Skills of Veterinarians

Just like human doctors, veterinarians have a large range of topics and skills they study. And because they study these for various animals, the resulting collection of knowledge is incredibly large. The following are just a handful of the areas they can cover:


The study of animal behavior looks at why animals behave the way they do. It involves studying physiology, psychology, and anatomy of the animals, and can provide insights into our own behavior. It can also help us optimize our relationships with animals through understanding their ideal conditions.


Skin problems are very common in all animals, and can have huge affects on their health. They can harm the animal, decrease productivity, and even sometimes transfer over to humans. Keeping the skin healthy is one of the first steps for veterinarians in maintaining the well-being of animals.


When more complicated procedures are necessary, anesthesia is often necessary for keep the animal unconscious. In all animals, including humans, anesthetic medicine is usually its own distinct category due to how complicated it can be. If it interests you, keep an eye out for some veterinary science articles that touch on the subject.


Pathology focuses on the causes, effects, and spread of disease. In animal populations, this is particularly important as they have fewer protections and preventative measures against natural illnesses than humans do with advanced medicine. And, if a disease starts to spread, it can affect humans by spreading to human populations or contaminating food supplies. This area often involves veterinarians performing biopsies on tissue from living animals to determine the problem at hand. For a deeper intro to even more veterinary science topics, check out this article.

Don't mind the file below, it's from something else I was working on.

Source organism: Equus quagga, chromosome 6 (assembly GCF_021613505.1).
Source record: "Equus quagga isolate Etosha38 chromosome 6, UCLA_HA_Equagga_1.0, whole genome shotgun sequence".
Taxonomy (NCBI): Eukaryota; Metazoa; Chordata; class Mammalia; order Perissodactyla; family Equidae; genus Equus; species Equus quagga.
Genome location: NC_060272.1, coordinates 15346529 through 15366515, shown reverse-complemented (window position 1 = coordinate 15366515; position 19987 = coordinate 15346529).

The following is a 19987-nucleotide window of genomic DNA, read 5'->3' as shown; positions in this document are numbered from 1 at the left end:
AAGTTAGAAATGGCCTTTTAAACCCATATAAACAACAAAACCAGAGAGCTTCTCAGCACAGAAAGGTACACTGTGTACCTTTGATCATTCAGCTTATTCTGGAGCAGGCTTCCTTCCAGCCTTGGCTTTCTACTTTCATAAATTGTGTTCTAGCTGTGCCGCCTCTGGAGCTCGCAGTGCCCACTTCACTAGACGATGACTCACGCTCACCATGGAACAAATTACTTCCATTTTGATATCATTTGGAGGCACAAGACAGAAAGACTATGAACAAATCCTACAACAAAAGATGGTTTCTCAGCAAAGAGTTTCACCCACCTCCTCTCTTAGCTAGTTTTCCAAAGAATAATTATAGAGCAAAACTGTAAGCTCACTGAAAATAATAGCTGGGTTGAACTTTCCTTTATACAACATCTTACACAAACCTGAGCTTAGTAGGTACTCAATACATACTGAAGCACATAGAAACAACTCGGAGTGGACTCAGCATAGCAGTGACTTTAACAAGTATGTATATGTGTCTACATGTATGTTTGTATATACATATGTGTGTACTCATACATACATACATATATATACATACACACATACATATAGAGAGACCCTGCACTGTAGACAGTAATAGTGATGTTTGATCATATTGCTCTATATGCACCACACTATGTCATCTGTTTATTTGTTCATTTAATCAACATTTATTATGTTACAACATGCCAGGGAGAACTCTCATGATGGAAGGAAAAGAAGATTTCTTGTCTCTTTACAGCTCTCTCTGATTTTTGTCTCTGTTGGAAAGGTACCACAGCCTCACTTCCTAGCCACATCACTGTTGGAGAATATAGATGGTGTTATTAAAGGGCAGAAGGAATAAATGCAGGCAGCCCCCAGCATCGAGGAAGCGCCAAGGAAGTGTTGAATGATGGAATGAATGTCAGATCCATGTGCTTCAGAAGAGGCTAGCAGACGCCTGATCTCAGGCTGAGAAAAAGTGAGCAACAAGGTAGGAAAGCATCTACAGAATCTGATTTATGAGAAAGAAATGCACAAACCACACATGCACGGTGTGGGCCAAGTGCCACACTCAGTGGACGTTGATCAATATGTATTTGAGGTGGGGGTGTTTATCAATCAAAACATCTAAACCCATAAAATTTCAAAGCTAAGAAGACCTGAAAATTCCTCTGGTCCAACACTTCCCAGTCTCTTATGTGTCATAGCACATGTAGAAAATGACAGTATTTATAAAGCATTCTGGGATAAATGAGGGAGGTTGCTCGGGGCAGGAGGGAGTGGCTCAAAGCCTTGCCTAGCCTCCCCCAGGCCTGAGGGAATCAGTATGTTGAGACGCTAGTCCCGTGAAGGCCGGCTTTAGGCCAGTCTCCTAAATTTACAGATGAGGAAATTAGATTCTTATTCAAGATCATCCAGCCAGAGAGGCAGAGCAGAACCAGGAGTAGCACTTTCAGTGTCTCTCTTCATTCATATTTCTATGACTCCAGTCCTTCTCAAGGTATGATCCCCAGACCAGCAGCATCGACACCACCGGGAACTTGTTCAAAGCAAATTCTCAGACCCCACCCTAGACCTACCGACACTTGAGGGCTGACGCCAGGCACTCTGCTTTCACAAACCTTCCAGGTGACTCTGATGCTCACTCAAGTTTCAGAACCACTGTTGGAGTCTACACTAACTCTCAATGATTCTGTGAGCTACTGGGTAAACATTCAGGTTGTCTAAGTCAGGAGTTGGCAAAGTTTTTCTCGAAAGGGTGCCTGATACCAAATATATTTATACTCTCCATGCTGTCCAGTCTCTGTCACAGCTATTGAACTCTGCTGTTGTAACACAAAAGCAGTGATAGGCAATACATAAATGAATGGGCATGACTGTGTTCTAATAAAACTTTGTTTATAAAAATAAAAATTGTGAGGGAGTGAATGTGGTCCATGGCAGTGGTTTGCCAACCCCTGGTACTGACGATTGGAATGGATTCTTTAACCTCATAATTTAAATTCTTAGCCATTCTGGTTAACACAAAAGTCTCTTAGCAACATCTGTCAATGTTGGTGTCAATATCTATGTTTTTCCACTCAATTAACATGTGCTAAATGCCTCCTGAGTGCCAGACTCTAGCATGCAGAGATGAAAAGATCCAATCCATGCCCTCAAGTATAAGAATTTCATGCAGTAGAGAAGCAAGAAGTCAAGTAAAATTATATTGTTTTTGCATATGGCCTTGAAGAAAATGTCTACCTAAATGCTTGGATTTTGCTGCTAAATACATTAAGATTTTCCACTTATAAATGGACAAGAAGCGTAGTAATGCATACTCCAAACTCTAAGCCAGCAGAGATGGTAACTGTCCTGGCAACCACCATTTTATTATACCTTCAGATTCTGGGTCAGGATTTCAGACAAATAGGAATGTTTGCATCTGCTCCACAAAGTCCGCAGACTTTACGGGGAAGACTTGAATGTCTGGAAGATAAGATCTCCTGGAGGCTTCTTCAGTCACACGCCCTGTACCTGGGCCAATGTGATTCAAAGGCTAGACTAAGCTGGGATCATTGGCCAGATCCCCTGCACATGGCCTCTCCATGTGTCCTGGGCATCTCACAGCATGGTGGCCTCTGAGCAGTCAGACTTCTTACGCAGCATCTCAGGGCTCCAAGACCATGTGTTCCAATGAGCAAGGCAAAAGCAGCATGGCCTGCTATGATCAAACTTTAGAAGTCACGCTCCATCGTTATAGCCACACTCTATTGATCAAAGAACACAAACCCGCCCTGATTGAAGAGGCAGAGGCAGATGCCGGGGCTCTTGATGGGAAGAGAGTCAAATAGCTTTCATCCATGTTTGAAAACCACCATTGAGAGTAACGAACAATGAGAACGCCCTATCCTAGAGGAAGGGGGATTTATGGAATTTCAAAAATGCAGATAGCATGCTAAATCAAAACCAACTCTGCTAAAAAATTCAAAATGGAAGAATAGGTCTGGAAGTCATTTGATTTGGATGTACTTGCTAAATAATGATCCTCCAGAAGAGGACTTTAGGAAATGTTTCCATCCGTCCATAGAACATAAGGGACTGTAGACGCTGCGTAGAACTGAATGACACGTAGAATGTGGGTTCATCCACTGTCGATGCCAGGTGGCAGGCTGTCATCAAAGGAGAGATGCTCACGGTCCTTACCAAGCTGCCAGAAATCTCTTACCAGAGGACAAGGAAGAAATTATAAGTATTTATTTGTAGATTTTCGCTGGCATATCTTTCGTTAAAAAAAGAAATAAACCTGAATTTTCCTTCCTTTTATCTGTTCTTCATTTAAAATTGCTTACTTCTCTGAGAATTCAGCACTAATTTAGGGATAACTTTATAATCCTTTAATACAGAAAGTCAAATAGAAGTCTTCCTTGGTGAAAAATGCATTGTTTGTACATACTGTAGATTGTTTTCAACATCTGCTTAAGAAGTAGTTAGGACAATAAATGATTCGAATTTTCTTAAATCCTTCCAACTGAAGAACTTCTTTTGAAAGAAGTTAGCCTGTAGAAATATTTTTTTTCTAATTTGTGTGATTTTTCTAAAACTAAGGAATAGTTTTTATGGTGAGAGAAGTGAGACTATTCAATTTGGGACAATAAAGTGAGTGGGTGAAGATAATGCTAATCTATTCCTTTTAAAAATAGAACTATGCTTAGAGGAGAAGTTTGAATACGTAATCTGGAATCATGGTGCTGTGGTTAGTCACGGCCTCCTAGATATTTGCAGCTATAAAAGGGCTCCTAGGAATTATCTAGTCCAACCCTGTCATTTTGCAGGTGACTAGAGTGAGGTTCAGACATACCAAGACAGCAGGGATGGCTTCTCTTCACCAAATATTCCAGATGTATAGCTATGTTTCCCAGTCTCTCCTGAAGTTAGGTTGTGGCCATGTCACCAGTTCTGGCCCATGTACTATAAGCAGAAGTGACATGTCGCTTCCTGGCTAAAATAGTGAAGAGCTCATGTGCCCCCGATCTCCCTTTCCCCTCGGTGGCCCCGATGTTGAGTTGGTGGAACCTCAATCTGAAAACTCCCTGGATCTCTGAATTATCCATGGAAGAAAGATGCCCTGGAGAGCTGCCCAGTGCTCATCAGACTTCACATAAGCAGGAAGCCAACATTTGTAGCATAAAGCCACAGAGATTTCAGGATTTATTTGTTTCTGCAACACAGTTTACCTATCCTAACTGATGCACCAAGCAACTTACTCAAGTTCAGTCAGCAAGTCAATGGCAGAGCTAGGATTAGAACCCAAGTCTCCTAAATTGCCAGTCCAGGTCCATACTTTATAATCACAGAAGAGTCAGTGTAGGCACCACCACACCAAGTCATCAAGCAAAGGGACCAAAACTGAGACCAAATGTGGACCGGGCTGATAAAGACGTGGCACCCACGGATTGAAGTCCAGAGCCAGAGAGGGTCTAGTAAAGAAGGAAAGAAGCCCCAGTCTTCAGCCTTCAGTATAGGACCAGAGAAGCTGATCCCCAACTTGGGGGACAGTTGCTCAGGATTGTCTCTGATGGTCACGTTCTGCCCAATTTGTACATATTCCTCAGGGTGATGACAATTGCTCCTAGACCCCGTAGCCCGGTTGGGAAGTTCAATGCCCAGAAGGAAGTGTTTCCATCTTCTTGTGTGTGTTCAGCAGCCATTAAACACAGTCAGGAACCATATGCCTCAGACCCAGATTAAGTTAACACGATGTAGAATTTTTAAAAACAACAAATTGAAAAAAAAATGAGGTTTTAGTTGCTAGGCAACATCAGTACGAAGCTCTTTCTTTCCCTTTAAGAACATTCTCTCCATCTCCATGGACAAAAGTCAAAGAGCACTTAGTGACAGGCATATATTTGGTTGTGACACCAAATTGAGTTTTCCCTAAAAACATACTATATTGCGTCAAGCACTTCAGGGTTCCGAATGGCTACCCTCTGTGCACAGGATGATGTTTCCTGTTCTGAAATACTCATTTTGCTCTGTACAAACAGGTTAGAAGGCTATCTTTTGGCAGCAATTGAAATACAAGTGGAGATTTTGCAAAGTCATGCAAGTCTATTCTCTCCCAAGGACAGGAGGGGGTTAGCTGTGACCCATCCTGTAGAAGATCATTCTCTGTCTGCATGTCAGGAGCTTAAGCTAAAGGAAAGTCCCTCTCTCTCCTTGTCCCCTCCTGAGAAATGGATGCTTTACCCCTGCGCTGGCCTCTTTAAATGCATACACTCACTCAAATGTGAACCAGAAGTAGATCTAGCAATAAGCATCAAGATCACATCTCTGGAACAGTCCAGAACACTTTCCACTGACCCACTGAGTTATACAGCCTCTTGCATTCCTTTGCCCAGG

Veterinary Specialty Organizations

Because they work with animals rather than humans, veterinarians often have less formal supervision than human doctors. This is primarily just from a human rights and liabilities standpoint that doesn't see as many repercussions in the field for humans. However, being a “veterinarian” is still a protected term that requires real qualifications and registration to properly obtain. Even in less developed parts of the world, veterinarians are usually recognized as professionals held to a certain standard.

A number of organizations exist to evaluate, test, classify, teach, survey, and regulate the industry and professionals within it. The organizations act in two ways: to enhance veterinary medicine contributions and practices, and to engage other entities such as the government and public in these contributions. The veterinary science articles here include further information on these important organizations and their roles in the field.


Unlike advancements in astronomy or technology, veterinary science isn't typically something the average person looks into in their spare time. This is why many of the journals are of a highly technical level, often academic and peer reviewed. That said, there are still sources to keep up on new happenings in the field through nature magazines and other resources. For example, has a veterinary journal section, and National Geographic or Nature cover the topic on occasion. The veterinary science articles in this category can help you find and understand these sources of information, and figure out which one is best for you.

Career-Focused Veterinary Science Articles and Information